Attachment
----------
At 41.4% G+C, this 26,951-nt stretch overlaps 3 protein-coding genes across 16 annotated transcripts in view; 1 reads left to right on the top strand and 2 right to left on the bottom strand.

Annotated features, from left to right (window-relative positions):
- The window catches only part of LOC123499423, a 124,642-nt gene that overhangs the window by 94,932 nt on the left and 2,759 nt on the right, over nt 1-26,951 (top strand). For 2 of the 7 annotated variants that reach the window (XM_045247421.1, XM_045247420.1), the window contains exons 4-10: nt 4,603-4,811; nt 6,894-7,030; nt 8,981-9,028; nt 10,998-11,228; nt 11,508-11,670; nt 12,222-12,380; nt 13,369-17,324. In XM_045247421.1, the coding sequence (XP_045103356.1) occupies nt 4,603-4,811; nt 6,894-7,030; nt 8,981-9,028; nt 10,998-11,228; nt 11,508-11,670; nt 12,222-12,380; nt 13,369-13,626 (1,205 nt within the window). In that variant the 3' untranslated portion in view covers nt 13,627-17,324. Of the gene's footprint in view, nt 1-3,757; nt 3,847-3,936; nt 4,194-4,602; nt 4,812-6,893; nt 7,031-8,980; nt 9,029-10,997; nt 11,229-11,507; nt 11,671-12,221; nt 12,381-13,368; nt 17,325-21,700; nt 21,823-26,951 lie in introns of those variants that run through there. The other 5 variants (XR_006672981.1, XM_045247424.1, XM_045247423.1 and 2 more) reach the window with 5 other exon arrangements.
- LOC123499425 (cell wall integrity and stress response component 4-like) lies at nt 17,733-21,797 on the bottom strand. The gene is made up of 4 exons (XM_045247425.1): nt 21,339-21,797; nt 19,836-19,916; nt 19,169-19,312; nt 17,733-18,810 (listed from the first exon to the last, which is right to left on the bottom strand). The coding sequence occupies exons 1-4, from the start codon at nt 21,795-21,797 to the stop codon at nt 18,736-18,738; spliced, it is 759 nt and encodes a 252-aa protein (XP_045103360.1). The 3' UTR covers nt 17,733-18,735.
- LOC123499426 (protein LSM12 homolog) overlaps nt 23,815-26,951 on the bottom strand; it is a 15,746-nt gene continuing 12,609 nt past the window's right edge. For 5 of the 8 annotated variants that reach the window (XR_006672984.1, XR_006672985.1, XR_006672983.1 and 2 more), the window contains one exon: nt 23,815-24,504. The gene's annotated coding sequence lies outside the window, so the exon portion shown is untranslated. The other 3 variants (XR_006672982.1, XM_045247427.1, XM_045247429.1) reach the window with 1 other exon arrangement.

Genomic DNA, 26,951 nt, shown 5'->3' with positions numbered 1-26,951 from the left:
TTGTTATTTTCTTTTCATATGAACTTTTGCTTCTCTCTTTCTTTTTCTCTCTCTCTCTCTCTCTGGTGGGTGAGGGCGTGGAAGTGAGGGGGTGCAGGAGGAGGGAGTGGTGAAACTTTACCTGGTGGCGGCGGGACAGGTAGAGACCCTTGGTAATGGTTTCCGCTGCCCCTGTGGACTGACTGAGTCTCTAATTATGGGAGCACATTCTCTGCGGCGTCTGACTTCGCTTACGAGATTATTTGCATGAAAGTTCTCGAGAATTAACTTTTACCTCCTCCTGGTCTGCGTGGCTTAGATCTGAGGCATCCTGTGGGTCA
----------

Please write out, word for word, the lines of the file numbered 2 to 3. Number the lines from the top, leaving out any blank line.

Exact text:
Annotated features, from left to right (window-relative positions):
- The window catches only part of LOC123499423, a 124,642-nt gene that overhangs the window by 94,932 nt on the left and 2,759 nt on the right, over nt 1-26,951 (top strand). For 2 of the 7 annotated variants that reach the window (XM_045247421.1, XM_045247420.1), the window contains exons 4-10: nt 4,603-4,811; nt 6,894-7,030; nt 8,981-9,028; nt 10,998-11,228; nt 11,508-11,670; nt 12,222-12,380; nt 13,369-17,324. In XM_045247421.1, the coding sequence (XP_045103356.1) occupies nt 4,603-4,811; nt 6,894-7,030; nt 8,981-9,028; nt 10,998-11,228; nt 11,508-11,670; nt 12,222-12,380; nt 13,369-13,626 (1,205 nt within the window). In that variant the 3' untranslated portion in view covers nt 13,627-17,324. Of the gene's footprint in view, nt 1-3,757; nt 3,847-3,936; nt 4,194-4,602; nt 4,812-6,893; nt 7,031-8,980; nt 9,029-10,997; nt 11,229-11,507; nt 11,671-12,221; nt 12,381-13,368; nt 17,325-21,700; nt 21,823-26,951 lie in introns of those variants that run through there. The other 5 variants (XR_006672981.1, XM_045247424.1, XM_045247423.1 and 2 more) reach the window with 5 other exon arrangements.